Defending Your Life (1991)
Directed by Albert Brooks
Written by Albert Brooks
Starring Albert Brooks, Meryl Streep, Rip Torn, Lee Grant
Release Date March 22nd, 1991
Published November 14th, 2023
If I could choose what the afterlife looks like, I'd want it to look like the afterlife as presented by Albert Brooks' Defending Your Life. As both an idyllic and, ultimately positive take on life and death, Defending Your Life has a strong philosophical underpinning. The idea is that you go to Judgment City, you defend the life you lived, try to prove that you overcame the fears that held you back in your previous lives, and if you did, you get to move on to a nebulous afterlife that we can only assume is some kind of unending paradise.
For all of the meta-gags, the performative pomposity and cluelessness, that marks the Albert Brooks character, Brooks' sincere world building in Defending Your Life is inspired. Brooks plays Daniel Miller, an ad executive who buys a new car and immediately gets himself killed in an accident. Arriving in Judgment City, Daniel thinks he's in heaven. The reality however, is much different. No, he's not in hell. Hell doesn't exist in this universe. Judgment City is where one goes to defend the life they lived in hopes of moving on to the next place.
If you fail, no big deal. If you fail, you just go back to Earth and live another life. You can do this as often as it takes to finally get it right. At a certain point, yes, you may be flung into to the universe with nowhere to go, but that's just for people who've failed a lot and show no interest in moving forward. Nothing to actually worry about. That's what Rip Torn's character, Daniel's advocate in Judgment City, Bob Diamond says with confidence that he's letting you in on a comforting secret that isn't as comforting as he thinks it is.
Torn is Academy Award level brilliant in the role of Bob Diamond. Bob Diamond will present Daniel's life to a pair of judges who will determine whether or not he overcame his fears enough to be worthy of moving on. Standing opposite Bob and Daniel is Lena Foster (Lee Grant), a shark-like prosecutor who aims to use Daniel's life choices against him to keep him from moving on. In this universe, anything you have ever done has been recorded and is accessible as a video file. To give a sense of fairness, only a specific number of days from your life will be chosen to be looked at. The more days being used in your trial, don't call it a trial, but it's a trial, the harder it can be to move on.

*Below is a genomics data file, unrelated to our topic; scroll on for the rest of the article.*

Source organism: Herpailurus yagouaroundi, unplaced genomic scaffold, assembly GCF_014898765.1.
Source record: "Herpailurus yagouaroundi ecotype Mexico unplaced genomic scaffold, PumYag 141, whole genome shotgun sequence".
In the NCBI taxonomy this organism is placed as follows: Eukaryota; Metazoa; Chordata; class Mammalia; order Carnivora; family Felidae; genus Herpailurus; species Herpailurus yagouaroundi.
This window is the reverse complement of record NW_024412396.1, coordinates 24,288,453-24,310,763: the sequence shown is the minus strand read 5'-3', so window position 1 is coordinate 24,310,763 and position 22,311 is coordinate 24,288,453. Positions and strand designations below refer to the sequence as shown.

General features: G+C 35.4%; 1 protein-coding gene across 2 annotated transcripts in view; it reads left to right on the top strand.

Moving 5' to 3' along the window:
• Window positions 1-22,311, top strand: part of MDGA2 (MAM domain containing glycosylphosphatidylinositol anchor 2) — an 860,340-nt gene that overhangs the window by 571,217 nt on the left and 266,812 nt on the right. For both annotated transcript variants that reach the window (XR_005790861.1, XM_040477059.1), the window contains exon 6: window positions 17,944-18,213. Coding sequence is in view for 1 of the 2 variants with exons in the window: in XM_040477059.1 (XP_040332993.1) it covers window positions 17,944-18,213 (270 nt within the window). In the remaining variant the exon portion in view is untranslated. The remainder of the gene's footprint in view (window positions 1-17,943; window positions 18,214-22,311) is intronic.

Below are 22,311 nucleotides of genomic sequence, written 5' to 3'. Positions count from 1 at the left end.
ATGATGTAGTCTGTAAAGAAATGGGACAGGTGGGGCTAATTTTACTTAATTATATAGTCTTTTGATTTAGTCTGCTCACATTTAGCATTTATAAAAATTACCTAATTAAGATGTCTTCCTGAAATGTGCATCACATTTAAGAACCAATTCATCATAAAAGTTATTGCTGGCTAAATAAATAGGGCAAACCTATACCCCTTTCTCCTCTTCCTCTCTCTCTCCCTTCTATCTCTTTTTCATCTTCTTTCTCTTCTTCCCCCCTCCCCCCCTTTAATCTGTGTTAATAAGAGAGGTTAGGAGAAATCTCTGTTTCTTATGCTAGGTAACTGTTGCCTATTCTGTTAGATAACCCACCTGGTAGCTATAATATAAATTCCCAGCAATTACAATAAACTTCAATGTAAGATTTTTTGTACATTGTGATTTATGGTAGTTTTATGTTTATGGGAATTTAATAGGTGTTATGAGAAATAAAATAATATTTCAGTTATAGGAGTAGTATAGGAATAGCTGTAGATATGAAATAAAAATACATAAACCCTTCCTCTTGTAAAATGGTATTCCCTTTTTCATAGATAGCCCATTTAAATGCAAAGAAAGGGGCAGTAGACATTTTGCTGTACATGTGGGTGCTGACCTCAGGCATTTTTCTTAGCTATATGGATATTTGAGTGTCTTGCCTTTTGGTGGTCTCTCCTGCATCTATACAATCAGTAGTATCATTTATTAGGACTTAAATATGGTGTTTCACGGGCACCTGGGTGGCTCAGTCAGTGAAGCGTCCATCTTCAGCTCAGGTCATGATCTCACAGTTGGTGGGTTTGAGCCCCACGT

There is a running gag in Defending Your Life where small talk inevitably leads to people asking Daniel 'how many days' and when he says '9,' the residents of Judgment City each cringe and wish him luck. One kind restaurant owner, upon hearing Daniel say 9 days, immediately gifts him dozens of pies. This sounds insane but one of the perks of Judgment City is that its adjacency to Heaven means the food is incredible and you can eat as much of it as you want. That's the kind of perk of the afterlife we can all get behind.
Daniel's afterlife is changed forever when he meets Julia, one of the few people who died relatively young like himself. They bond as Daniel heckles a terrible comedian at a nightclub. Apparently comedy doesn't get the rub from Heaven that the food does. Julia immediately finds Daniel charming with the easy way he can make her laugh. In Streep's gentle, sweet, and assured comic performance, we can easily see why she would fall for Albert Brooks. She can see his emotional wounds and appears eager to help him heal, both because of her kindness and because she just likes the guy.
Is Streep what critic Nathan Rabin would call a 'Manic Pixie Dreamgirl?' Perhaps. She has qualities that make her a figure of male fantasy. She's an endlessly loving and open woman who is eager to take pity on the first man she sees that's near her own age. She's aggressively cute in the way MPDG's in movies always are. Is that a bad thing? I don't think so, just because something is a trope doesn't make it a bad thing, just a notable quality. In the hands of a pro like Streep, the tropey qualities of the character don't register as cloying, they come off as deeply charming.
Streep is a delight and her energy lightens up Brooks' performance just enough to make Defending Your Life feel breezy. The film is not without Brooks' taste for self-deprecation and Droopy Dog qualities, but when he's on screen with Streep that stuff goes away and Brooks' comic timing, vulnerability, and sweetness comes to the surface. I adore Brooks' complicated performance in Defending Your Life. Brooks is effortlessly funny and unexpectedly sweet as he confides in Julia and slowly realizes the depths of his feelings for her. Defending Your Life moves swiftly and smartly into the realm of romantic comedy and the chemistry of Brooks and Streep is fresh, sweet and funny.
Defending Your Life is one of two Albert Brooks classics on the next episode of the I Hate Critics Movie Review Podcast. Max recently, as of the writing this article, released a brand new documentary on Albert Brooks called Defending My Life. We are looking at that documentary on the podcast along with Defending Your Life and Brooks' remarkable directorial debut, the reality movie, Real Life. Albert Brooks is one of the greatest comic minds in history and I consider myself lucky to have spent so much time this week exploring his work.
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